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Informing the  Berea and Baldwin Wallace University Communities Since 1913

The Exponent

Informing the  Berea and Baldwin Wallace University Communities Since 1913

The Exponent

Informing the  Berea and Baldwin Wallace University Communities Since 1913

The Exponent

Insect research inspires professor-dance show collab: ‘Fyoo Zh En ’24’

Ursula Saadeh
The cast of “fyoo zhe en ’24: Spatial Proximity” rehearses during a run-through in Lou Higgins Dance Studio.

The Baldwin Wallace University Department of Theatre and Dance will return to Kleist’s Mainstage Theatre for their yearly performance of “fyoo zh en” with a show entitled “Spatial Proximity,” turning research about insects into performance art.

“Fyoo zh en” is the annual partnership between a BW professor and directed and choreographed by Sarah Whale, assistant professor of theatre and dance.

This year marks the 10th yearly production of the show and is based on the work of Andrew Merwin, assistant professor of biology and geology. This allowed the choreographers Max Laskar, an alum from the class of 2022, and theatre and dance students, Hallie Harder and Katie Laurez, to transform Merwin’s research about how biodiversity impacts insect populations into dance.

“Initially, the research came from students participating in the BW Summer Scholars Program,” Whale said. “Our choreographers tackled projects ranging from Matt Gesicki’s work interpreting and responding to Pablo Neruda’s Love Sonnets, to Jake Butchko’s Synthesis of a Chiral Ionic Liquid.”

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Whale said she met Merwin during the BW faculty showcase, and after striking up a conversation, she became “fascinated” with his work and inquired about collaboration.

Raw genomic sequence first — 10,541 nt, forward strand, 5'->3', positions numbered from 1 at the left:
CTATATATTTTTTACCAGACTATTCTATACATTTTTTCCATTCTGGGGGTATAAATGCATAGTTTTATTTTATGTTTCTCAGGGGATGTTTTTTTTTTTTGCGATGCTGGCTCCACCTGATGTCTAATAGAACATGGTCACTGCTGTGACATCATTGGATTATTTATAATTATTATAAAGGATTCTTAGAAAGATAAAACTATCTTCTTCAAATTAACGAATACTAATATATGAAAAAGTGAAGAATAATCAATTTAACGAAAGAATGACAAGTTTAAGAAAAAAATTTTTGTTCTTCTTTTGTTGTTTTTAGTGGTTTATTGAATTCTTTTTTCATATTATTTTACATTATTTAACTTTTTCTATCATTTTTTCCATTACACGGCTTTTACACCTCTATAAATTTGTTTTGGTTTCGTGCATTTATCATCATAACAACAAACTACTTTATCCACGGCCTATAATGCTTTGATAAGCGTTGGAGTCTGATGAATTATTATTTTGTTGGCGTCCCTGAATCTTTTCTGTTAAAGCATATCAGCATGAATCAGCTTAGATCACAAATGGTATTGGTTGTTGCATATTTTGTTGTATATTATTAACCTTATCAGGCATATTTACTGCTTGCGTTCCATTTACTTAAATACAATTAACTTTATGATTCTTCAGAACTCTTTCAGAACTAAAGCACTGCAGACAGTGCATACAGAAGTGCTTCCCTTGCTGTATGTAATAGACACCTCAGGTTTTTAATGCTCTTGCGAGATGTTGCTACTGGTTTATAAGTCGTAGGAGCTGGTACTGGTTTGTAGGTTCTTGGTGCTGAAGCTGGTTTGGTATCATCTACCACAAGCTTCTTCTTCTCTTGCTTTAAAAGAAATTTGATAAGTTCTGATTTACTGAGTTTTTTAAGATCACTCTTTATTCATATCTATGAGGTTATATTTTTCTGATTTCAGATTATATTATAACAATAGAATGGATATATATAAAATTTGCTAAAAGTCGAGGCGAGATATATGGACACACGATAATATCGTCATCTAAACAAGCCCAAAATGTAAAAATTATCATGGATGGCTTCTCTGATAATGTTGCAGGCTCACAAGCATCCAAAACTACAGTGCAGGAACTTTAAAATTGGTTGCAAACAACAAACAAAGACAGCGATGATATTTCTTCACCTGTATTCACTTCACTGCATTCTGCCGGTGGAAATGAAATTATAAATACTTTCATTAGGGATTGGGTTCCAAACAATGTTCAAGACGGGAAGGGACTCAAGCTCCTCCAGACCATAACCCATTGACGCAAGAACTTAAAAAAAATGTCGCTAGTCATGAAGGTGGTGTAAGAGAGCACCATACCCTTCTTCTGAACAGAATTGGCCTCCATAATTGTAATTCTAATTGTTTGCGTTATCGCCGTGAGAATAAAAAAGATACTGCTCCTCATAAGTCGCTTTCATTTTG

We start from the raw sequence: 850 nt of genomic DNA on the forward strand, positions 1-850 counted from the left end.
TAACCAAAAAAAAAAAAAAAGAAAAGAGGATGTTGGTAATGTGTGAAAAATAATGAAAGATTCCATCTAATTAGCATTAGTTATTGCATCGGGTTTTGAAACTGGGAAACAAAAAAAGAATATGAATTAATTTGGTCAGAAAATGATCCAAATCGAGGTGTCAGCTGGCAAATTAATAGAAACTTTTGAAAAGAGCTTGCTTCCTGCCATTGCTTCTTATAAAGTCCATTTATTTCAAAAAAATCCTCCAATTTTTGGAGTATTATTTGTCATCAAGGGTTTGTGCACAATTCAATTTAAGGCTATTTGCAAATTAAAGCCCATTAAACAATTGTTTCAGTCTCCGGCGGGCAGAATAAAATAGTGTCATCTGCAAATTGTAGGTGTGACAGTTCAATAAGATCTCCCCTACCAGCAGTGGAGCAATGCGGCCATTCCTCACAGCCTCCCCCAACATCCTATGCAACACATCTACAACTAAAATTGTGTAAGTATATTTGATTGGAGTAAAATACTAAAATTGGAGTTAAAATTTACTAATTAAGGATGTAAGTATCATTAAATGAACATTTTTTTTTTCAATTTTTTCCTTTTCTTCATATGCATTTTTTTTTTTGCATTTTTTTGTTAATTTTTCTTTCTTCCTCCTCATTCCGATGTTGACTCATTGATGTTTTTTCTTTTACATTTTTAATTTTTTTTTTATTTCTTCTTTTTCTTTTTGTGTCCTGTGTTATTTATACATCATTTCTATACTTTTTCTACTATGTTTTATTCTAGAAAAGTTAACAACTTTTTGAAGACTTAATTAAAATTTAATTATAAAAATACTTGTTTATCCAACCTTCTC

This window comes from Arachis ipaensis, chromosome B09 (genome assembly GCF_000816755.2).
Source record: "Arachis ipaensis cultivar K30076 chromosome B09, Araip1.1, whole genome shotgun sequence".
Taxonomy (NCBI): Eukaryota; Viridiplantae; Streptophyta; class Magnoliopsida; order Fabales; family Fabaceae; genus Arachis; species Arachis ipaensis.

“I like to pick work that neither the choreographers nor I know much about,” Whale said.

The team transforms the area of study into art by having the performers and creative team meet with the faculty partner to receive first-hand information about their area of study.

“During this time, we are also working to create a library of sound and music that might be appropriate, as well as working with our costume, lighting and set designers,” Whale said.

Although the topics are communicated through movement, the directors often seek to take a creative rather than literal approach to the research.

“Rather than creating a narrative, we focus on universal themes drawn from the source that we feel can be successfully communicated through movement and are familiar to our diverse audience,” Whale said.

Whale will retire in May after 15 years at BW making “fyoo zh en” her last choreographed production for the school.

“Being in the rehearsal room with a group full of movement artists who are fearless and willing is one of the most satisfying experiences an artist can have,” Whale said. “This year’s group is amazing, and we can’t wait to share our interpretation of Dr. Merwin’s work with our audiences.”

LaRuez, said that since it was her first year participating in “fyoo zh en,” she was excited for the challenge.

“After our meeting with Dr. Merwin, so many themes jumped out,” LaRuez said. “There’s so much to work with, but it’s also a difficult process. You wouldn’t think to combine insects and dance, but embracing the challenge has been super creatively stimulating.”

Whale will retire in May, after 15 years at BW, making fyoo zh en ‘24 her last choreographed production for the school.

“We really want to make Sara’s last ‘fyoo zh en’ one for the books,” LaRuez said. “I’m so proud of the work we’ve done, and I can’t wait to perform in this amazing show.”

“Fyoo zh en ‘24” will have 13 performers and four understudies. There is a dedicated team working to create the show, including those not on the stage.

“Fyoo zh en 24’” will run from Feb. 21-24 at 7:30 pm, at the mainstage theater of Kleist Center for Art & Drama. Tickets are free and can be purchased online.

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